LOS ANGELES – A judge in Los Angeles ruled that the iconic California law, which requires women to be on corporate boards, is unconstitutional.
Supreme Court Justice Maureen Duffy-Lewis said the law, which requires up to three female directors to be on boards this year, violates the right to equal treatment. The ruling was dated Friday.
The Conservative Judicial Watch legal group has challenged the law, arguing that the illegal use of taxpayers’ funds to enforce a law that violates the Equal Protection of California Constitution by imposing a gender quota.
David Levin, a law professor at the University of California Hastings, said he was not surprised by the verdict. Under state and federal law, “holding such a quota will never work,” Levin said.
State Senate leader Tony Atkins, a Democrat from San Diego, said the decision was disappointing and a reminder, “that sometimes our laws don’t fit our reality.”
“More women on corporate boards means better solutions and businesses that outperform the competition,” Atkins said in a statement. “We believe this law remains important despite the disappointing decision.”
The decision came just over a month after another judge in Los Angeles ruled that a California law that diversifies its corporate councils involving members of certain racial, ethnic or LGBT groups is unconstitutional.
The Corporate Diversity Act was a continuation of a law requiring women to be on corporate boards. The judge in the previous case ruled in favor of Judicial Watch and the same plaintiffs without holding a trial.
The law, repealed on Friday, has been on shaky ground from the start, and legislative analysis said it could be difficult to defend. Then the governor. Jerry Brown signed it despite the possibility of its cancellation because he wanted to send a message to the #MeToo era.
For the three years that he has been in the books, he is credited with improving the situation of women in corporate boardrooms.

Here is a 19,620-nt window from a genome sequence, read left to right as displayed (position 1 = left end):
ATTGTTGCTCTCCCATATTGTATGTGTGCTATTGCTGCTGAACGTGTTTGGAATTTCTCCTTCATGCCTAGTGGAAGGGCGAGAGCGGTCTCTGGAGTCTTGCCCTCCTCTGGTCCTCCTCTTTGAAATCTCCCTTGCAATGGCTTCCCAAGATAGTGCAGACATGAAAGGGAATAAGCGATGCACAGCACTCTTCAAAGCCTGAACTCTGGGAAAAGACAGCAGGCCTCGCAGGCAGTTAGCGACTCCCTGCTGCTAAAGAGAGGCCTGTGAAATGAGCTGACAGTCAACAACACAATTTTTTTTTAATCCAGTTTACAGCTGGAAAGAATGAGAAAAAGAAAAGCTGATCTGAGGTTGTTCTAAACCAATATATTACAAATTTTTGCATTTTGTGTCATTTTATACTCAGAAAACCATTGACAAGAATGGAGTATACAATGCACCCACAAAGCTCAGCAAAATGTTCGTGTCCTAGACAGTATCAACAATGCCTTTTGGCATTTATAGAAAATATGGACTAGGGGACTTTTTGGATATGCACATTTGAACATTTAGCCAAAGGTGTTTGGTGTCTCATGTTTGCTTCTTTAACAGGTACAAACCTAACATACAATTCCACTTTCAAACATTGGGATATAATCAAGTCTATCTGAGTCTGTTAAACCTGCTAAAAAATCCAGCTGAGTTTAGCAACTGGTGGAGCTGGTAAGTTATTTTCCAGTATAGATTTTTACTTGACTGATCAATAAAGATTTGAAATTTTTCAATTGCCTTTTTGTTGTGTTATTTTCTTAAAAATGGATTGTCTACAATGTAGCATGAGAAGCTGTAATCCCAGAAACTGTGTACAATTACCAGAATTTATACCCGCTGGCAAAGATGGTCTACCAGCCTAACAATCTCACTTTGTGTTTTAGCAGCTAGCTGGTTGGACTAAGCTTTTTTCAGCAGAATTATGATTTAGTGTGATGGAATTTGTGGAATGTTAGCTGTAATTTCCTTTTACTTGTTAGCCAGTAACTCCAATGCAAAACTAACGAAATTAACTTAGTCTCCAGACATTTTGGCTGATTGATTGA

The state defended the law as constitutional, saying it needed to end a culture of discrimination that favored men and was introduced only after other measures failed. The state also said the law does not create quotas because councils can add seats for women directors without depriving men of their positions.
Although the law provided for potentially severe fines for failing to provide an annual report or failing to comply with the law, the head of the secretary of state’s office admitted during the trial that he was toothless.
Fines were never levied and there was no intention to do so, Betsy Bogart testified. In addition, a letter that appeared during the trial from former Secretary of State Alex Padilla warned Brown a few weeks before the law was signed that it was probably unenforceable.
“Any attempt by the Secretary of State to collect or impose a fine is likely to exceed his authority,” Padilla wrote.
The law required state-owned companies headquartered in California to have one member who identifies himself as a woman on the board of directors by the end of 2019. By January 2022, boards with five directors were to have two women and boards with six or more members were required to have three women.
The Women on Councils Act, also known as Bill SB826, provided fines ranging from $ 100,000 for failing to report on the composition of the California Secretary of State’s office to $ 300,000 for repeated denials of the required number of women. -members of the council.
The secretary of state’s office said 26 percent of California-based public companies said they met the quota of women council members last year, according to a March report.
Half of the 716 corporations required to comply with the law did not apply for disclosure.
Proponents of the law hailed it for achieving greater benefits for women. Other states followed California. Washington State took a similar measure last year, and lawmakers in Massachusetts, New Jersey and Hawaii have proposed similar bills. Illinois requires public companies to report on the composition of their boards.
Deputy Attorney General Ashante Norton said that in California, unsuccessfully tested alternatives to the law, which provides a chair for women. In 2013, for example, the legislature passed a resolution requiring companies to include women on boards, but few did.
Before the California law went into effect, women held 17% of the total seats on California corporation boards on the Russell Index of the 3,000 largest U.S. companies, according to the 50/50 Women on Boards advocacy group. By the end of last year, the percentage of council seats held by women had risen to 32% in California compared to nearly 27% in the country.
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